Two works by big league Impressionists dating from the early years of the movement are in the spotlight this spring.
Being offered for sale by the well-known dealers the Nahmads at Christie's New York rooms is Claude Monet's Le Pont du chemin de fer à Argenteuil.
With an unpublished estimate of around $35m (£18m), it will be a leading light in their May 6 sale of Impressionist and Modern Art. Christie's are predicting that it may break the auction record for Monet's work.
Monet painted Le Pont du chemin de fer à Argenteuil in the Northern Parisian suburb where he lived in the early 1870s.
Attractive riverside locations like this, with their pleasure boats and paths, were favourite recreational sites for Parisians and plein air Impressionist alike. But just as important to Monet from a pictorial viewpoint is the existence of the newly finished railway bridge with its steam train, a symbol of industrial progress that also provides a bold compositional element to this work.
The 23in x 3ft 2in (58.5 x 96.5cm) painting of 1873 is one of several versions of the scene painted by Monet, but with others in institutions it is the only one likely to come onto the market.
Also for followers of Impressionism, for the next three months both versions of one of Renoir's most famous images can be seen alongside each other.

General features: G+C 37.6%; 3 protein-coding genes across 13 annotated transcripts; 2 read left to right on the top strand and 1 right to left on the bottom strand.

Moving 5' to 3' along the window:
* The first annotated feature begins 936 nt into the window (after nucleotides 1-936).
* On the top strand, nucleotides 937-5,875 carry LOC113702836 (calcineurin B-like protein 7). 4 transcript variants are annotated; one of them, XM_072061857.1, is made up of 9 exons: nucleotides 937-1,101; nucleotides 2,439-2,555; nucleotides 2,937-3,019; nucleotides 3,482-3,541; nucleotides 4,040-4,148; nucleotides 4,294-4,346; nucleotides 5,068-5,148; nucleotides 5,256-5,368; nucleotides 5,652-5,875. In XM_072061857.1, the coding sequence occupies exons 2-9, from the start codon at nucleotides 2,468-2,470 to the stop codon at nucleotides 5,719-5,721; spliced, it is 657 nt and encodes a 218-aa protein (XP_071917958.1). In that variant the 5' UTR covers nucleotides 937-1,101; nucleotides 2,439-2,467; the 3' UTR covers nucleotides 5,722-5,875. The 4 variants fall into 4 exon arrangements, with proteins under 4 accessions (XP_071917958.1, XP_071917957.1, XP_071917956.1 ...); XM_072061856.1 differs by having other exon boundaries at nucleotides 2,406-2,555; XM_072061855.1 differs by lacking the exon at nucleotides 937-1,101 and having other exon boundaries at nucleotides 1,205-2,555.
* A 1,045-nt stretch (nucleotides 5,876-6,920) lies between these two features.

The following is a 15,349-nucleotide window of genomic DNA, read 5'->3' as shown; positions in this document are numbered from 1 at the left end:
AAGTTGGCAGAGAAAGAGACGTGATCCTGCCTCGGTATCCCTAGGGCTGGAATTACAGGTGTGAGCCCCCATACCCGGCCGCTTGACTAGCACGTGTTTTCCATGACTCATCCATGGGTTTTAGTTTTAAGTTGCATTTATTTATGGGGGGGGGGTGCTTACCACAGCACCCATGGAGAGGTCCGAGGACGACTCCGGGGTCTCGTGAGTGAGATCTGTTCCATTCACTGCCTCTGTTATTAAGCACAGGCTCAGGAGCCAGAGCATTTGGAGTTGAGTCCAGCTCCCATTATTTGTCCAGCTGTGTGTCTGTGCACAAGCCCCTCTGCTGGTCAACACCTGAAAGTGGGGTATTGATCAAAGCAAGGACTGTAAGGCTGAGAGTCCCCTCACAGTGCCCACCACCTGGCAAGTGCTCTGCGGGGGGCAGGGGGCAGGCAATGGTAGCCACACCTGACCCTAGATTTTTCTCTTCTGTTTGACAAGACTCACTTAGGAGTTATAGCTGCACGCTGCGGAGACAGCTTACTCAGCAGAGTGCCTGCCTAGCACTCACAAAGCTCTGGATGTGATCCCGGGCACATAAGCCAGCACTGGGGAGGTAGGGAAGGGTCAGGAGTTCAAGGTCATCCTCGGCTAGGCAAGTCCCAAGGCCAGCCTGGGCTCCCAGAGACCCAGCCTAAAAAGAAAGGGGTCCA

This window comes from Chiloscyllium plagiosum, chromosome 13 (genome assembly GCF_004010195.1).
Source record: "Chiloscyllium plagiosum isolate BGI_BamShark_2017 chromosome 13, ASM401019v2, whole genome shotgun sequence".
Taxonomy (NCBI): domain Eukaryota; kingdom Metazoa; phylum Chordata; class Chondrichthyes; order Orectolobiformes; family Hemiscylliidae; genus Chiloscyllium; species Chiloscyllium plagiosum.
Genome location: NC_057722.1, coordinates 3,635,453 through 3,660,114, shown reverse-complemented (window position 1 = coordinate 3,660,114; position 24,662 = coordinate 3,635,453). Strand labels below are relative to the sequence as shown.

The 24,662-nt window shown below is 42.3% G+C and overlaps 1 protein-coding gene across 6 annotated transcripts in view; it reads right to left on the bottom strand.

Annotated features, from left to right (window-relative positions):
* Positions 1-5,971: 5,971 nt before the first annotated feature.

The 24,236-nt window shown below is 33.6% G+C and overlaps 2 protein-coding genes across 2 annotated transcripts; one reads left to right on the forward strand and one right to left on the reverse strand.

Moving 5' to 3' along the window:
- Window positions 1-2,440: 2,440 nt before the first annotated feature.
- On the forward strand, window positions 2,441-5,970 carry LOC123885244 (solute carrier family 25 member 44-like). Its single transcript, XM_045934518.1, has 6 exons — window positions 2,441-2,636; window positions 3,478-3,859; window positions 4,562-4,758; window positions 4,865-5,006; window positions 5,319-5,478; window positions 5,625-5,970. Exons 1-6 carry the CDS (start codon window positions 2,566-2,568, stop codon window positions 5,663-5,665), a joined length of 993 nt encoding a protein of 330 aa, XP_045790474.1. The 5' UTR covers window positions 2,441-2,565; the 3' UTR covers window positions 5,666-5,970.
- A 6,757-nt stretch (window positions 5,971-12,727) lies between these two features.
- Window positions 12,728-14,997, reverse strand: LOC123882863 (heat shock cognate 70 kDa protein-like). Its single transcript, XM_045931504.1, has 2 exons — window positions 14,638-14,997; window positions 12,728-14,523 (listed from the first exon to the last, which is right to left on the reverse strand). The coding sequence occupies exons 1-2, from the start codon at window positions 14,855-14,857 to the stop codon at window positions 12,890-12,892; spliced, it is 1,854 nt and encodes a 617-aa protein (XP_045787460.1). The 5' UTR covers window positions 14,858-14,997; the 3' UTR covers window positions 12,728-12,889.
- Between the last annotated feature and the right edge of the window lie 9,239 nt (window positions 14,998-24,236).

A version of La Loge by Renoir that featured in Sotheby's Impressionist and Modern picture sale in London last month where it sold for £6.6m.
The 10 1/2 x 8 1/4in (27 x 21cm) oil on canvas is a smaller version of the work now in London's Courtauld Galleries that Renoir submitted to the first Impressionist exhibition of 1874 and was painted that same year.
Along with works by other Impressionists, this smaller canvas was submitted to an auction at Drouot in 1875 where it was purchased by Jean Dolfus. By 1941 it was in the United States in the Boston collection of Robert Treat Paine II.
The new owner of Sotheby's Renoir, Diane B Wilsey, who is president of the Board of Trustees of San Francisco's Fine Arts Museum, has agreed to lend it to the Courtauld's exhibition, Renoir at The Theatre, showing until May 25.
The show uses Renoir's iconic image as a focal point to examine the Impressionist's view of the theatre and modern Parisian life.
By Anne Crane